Weekend Reads for Investors: Montier, Musk, and Mauboussin
Central bankers in the United States have long fixated on the equilibrium real interest rate (ERIR) as their lodestar, an obsession that GMO’s James Montier bemoans as “a massive exercise in navel gazing,” in The Idolatry of Interest Rates.
According to Montier, the broad acceptance of the theoretically dubious ERIR — the real interest rate consistent with full employment of labor and capital resources — is not an example of the wisdom of crowds, but rather “groupthink extraordinaire.” Montier thinks Karl Marx had it right in Das Kapital, when he wrote, “there is no such thing as a natural rate of interest.”
Investors’ collective preoccupation with interest rates as an economic “cure-all” and their “deification of central bankers” are equally misguided, says Montier. As evidence that the ERIR has no practical foundation, he points to a Duke University survey of CFOs in which 81% of respondents indicated that interest rates had no impact on their capital spending plans. Montier concludes that the notion that monetary policy truly matters is “the world’s greatest con,” and closes by suggesting that the focus of policymakers should instead be on fiscal policy as a more effective way to stimulate the economy.
Below are some other stories that caught my eye in recent weeks.
- Aswath Damodaran on investing in bad businesses. (Musings on Markets)
- “How CIOs Are Balancing Upside Participation and Downside Protection.” (State Street Global Advisors, PDF)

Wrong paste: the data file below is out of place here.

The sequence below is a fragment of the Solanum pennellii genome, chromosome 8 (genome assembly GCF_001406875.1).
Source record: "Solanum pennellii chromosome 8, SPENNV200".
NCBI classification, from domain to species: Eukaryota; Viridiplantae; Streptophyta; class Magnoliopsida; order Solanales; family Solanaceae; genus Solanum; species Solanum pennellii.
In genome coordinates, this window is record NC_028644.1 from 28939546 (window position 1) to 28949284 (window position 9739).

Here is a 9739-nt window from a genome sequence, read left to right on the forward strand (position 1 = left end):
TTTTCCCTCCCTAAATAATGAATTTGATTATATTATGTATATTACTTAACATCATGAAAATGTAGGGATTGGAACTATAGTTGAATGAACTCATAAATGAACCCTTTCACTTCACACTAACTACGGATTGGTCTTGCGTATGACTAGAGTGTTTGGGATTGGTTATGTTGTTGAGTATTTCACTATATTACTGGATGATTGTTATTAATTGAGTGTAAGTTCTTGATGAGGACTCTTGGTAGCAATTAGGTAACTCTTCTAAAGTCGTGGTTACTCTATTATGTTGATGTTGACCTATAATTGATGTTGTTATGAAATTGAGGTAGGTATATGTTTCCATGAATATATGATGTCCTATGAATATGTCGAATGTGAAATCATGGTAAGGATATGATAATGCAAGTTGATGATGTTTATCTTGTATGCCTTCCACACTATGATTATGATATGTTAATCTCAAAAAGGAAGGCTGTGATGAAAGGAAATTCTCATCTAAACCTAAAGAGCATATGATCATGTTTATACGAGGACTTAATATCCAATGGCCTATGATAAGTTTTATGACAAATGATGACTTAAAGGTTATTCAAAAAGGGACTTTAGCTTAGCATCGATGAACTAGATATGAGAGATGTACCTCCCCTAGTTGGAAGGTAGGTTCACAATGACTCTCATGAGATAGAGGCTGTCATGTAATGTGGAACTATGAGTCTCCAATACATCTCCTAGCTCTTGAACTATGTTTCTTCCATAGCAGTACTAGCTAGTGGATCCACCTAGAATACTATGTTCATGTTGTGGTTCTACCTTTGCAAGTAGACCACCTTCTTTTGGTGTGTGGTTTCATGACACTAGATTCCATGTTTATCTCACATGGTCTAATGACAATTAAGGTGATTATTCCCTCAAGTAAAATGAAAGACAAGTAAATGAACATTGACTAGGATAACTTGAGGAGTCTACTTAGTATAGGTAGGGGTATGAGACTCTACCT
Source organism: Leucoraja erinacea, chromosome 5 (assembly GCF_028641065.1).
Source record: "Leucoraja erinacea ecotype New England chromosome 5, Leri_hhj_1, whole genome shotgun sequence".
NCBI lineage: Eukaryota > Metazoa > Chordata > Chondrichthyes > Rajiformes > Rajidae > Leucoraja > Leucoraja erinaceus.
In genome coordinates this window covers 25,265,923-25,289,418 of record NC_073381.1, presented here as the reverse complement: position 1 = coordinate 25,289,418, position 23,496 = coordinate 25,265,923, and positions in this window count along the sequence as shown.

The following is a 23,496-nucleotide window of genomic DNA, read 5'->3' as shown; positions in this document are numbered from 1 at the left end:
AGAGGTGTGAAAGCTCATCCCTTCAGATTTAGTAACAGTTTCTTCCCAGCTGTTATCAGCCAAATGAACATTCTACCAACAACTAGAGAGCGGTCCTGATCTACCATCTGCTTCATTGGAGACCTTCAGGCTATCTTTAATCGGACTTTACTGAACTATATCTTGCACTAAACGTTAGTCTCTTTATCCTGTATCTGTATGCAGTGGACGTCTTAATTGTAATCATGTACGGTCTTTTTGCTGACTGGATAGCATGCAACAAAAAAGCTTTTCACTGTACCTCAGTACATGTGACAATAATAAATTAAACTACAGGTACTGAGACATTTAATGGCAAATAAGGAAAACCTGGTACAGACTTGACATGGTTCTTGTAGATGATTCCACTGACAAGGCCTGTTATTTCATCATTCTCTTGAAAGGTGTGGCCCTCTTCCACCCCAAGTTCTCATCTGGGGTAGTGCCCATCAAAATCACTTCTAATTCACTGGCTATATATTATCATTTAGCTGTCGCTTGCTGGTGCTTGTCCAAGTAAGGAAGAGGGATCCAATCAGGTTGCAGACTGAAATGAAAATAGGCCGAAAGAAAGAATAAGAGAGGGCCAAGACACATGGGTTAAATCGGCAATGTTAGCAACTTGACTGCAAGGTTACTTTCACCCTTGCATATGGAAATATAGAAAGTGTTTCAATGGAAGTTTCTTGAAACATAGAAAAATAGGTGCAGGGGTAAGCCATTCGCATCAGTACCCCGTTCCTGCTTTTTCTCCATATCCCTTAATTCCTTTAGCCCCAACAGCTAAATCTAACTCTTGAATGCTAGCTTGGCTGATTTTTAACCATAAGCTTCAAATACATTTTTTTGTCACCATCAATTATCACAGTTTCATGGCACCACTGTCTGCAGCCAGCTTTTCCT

- Nouriel Roubini warns of “The Liquidity Time Bomb” (Project Syndicate)
- Private Equity: Viable Alternative Investment or Empty Promise?” (The Brandes Institute, PDF)
The Future of Finance
- “The Role of Financial Services in Society” (World Economic Forum, PDF)
- Paul Kedrosky on why finance is about to be disrupted. (O’Reilly Radar)
On the Margin
- “Profit Margins in a ‘Winner Take All’ Economy” (Philosophical Economics)
- Why you shouldn’t write off write-offs. (The Economist)
- According to Tobin’s Q, US stocks are pricier than any time other than the dotcom bubble and the 1929 peak. (Bloomberg)
- A look at market valuation. (The Brooklyn Investor)
- Economist “Richard Thaler on Misbehavior, Tipping, and Economists as Failed Mathematicians” (Quartz)
- Michael Mauboussin on “Differentiating Smarts from Decision-Making Skills.” (Credit Suisse, PDF)
- Is spending on buybacks coming at the expense of innovation? (Wall Street Journal)
- BlackRock’s Rick Rieder calls today’s buyback boom an “economic distortion” created by the Fed. (BlackRock)
- “Stock Buybacks: Mostly an Accounting Sleight of Hand” (Charles Sizemore’s Tumblr)
- “Elon Musk’s Space Dream Almost Killed Tesla” (Bloomberg)
- “Elon Musk’s Growing Empire Is Fueled by $4.9 Billion in Government Subsidies” (Los Angeles Times)
Asia in Focus
- “Education, entrepreneurialism, and democratic institutions bode well” for the future of India. (City Journal)
- “A Goring Concern: The Economic Dangers of China’s Manic Bull Market” (The Economist)
- South Korea will be a beneficiary of the deflation of the global credit bubble. (Richard Bernstein Advisors, PDF)
Wall Street Confessional
- “Top Research Analysts Share the Worst Calls They Ever Made, Pt. 2” (Institutional Investor)
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All posts are the opinion of the author. As such, they should not be construed as investment advice, nor do the opinions expressed necessarily reflect the views of CFA Institute or the author’s employer.
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